Marshmallow, Google’s latest mobile operating system, debuted little over three months ago — but hasn’t gained the traction they would’ve hoped. According to a recent report from VentureBeat, Android Marshmallow 6.0 has just a measly 0.7 percent adoption rate.
The stats themselves, shown in the picture above, can be found on the Android developer website in a regular monthly update. The numbers compare the various OS types available for Android devices, with KitKat leading the charge at 36.1 percent.
Available September 29 last year, Android Marshmallow debuted with the launch of the Nexus 5X and Nexus 6P. As well as being an indicator of how poorly those devices have sold, this adoption rate does come as a bit of a surprise — Marshmallow 6.0 had a hugely positive critical reception.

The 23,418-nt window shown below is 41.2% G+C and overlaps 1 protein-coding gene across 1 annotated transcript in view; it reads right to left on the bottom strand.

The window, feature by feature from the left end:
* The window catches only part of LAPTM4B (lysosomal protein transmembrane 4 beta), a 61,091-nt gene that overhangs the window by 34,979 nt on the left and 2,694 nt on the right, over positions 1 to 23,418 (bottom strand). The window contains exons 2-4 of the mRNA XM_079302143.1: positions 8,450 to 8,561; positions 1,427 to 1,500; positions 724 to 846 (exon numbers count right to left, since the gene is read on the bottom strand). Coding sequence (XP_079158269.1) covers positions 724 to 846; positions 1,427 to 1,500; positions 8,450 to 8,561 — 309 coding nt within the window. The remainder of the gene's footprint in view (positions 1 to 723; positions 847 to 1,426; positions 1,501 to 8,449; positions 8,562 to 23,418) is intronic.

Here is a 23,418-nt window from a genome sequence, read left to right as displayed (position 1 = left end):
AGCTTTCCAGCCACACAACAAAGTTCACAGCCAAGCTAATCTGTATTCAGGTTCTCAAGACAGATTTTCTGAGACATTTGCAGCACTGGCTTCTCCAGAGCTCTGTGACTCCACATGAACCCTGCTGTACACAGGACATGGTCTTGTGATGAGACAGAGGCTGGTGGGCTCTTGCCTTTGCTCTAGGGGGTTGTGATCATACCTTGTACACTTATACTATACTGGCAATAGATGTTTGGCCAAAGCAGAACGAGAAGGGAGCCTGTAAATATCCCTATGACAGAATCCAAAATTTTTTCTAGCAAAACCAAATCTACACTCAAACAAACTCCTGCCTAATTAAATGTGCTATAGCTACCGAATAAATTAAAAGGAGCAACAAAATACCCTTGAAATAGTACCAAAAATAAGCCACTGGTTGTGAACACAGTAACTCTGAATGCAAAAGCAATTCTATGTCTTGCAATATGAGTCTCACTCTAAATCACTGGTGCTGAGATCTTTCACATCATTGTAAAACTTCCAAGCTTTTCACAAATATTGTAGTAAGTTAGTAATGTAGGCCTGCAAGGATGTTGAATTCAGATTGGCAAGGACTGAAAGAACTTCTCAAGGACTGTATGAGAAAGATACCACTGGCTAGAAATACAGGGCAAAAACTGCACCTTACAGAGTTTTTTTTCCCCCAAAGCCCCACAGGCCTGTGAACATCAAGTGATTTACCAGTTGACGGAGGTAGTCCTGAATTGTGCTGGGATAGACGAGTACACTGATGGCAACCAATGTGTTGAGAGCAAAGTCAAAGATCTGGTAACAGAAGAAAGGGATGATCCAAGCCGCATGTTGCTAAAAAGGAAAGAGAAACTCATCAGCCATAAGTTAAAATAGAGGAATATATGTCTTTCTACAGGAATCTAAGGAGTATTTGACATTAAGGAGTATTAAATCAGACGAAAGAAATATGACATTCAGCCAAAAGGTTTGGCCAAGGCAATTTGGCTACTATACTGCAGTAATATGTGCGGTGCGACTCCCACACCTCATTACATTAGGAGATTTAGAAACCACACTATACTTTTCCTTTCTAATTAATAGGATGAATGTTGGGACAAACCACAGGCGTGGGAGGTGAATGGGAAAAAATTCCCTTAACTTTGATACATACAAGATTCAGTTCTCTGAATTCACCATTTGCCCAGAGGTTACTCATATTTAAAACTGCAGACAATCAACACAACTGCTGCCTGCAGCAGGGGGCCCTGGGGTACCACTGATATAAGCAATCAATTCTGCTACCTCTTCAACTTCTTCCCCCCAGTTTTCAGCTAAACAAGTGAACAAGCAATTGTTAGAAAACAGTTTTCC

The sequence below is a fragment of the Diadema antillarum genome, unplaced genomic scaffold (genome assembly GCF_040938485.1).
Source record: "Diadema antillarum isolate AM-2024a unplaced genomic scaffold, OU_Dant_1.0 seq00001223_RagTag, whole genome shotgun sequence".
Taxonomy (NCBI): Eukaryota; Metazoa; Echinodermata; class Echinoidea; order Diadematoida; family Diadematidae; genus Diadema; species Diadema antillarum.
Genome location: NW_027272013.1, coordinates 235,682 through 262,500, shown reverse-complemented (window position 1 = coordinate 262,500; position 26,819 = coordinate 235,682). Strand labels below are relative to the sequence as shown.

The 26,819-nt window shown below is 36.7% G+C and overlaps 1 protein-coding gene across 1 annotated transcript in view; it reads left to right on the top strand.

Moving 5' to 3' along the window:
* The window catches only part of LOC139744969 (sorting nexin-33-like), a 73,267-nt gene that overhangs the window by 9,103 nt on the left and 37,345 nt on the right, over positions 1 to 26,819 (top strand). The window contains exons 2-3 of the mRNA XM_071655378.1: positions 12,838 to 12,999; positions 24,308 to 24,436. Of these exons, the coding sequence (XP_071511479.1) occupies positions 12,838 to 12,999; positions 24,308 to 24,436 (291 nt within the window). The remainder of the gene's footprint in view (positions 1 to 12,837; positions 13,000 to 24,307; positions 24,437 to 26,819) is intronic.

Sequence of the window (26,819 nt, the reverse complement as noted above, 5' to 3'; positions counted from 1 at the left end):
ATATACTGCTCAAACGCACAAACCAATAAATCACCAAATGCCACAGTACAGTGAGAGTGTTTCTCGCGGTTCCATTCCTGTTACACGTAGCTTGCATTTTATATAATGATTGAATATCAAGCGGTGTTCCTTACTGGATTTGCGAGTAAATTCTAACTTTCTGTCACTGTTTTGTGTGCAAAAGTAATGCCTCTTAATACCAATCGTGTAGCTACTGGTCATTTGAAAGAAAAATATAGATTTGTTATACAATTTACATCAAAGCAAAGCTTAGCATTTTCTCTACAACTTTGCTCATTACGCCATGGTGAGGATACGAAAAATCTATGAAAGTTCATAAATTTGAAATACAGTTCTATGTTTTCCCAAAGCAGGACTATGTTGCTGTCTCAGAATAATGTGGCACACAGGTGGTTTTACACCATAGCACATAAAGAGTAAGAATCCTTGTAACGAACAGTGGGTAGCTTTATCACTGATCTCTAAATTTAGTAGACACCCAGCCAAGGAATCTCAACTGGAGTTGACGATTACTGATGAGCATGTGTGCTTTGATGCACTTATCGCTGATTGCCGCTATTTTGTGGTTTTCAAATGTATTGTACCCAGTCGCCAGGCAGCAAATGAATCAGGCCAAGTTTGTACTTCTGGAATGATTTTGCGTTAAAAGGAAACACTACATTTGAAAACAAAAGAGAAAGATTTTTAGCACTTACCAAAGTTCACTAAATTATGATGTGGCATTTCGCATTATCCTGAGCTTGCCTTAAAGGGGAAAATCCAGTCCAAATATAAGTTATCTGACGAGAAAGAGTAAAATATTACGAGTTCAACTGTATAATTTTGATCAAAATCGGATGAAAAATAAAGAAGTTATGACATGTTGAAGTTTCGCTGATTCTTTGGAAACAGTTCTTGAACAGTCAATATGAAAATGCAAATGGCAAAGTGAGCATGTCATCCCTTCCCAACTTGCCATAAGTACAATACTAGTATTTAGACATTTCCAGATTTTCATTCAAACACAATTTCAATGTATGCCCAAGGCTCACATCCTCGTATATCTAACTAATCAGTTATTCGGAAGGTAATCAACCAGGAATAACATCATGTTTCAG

It’s important to note that these figures are sourced from the Google Play Store app, which requires Android 2.2 or later. Devices running older versions aren’t factored in, and neither are devices that don’t have Google Play installed — but this isn’t likely to hugely fluctuate the stats.
The only way is up
On the positive side of things, Android Marshmallow 6.0 is up 0.2 percent from the December chart, found below.
In fact, Marshmallow performed better than KitKat, Jelly Bean, Ice Cream Sandwich and Gingerbread — all these skewed downwards. If Marshmallow continues its current trajectory, it won’t assume first place until 2017 at the earliest — likely usurping Lollipop, which also saw a rise this month.
Marshmallow was launched on September 29, but the first devices that featured it — the Nexus 5X Nexus 6P — didn’t ship until October, meaning the OS has had exactly three months availability.
For more information on the fledgling operating system, check out our list of devices that support it.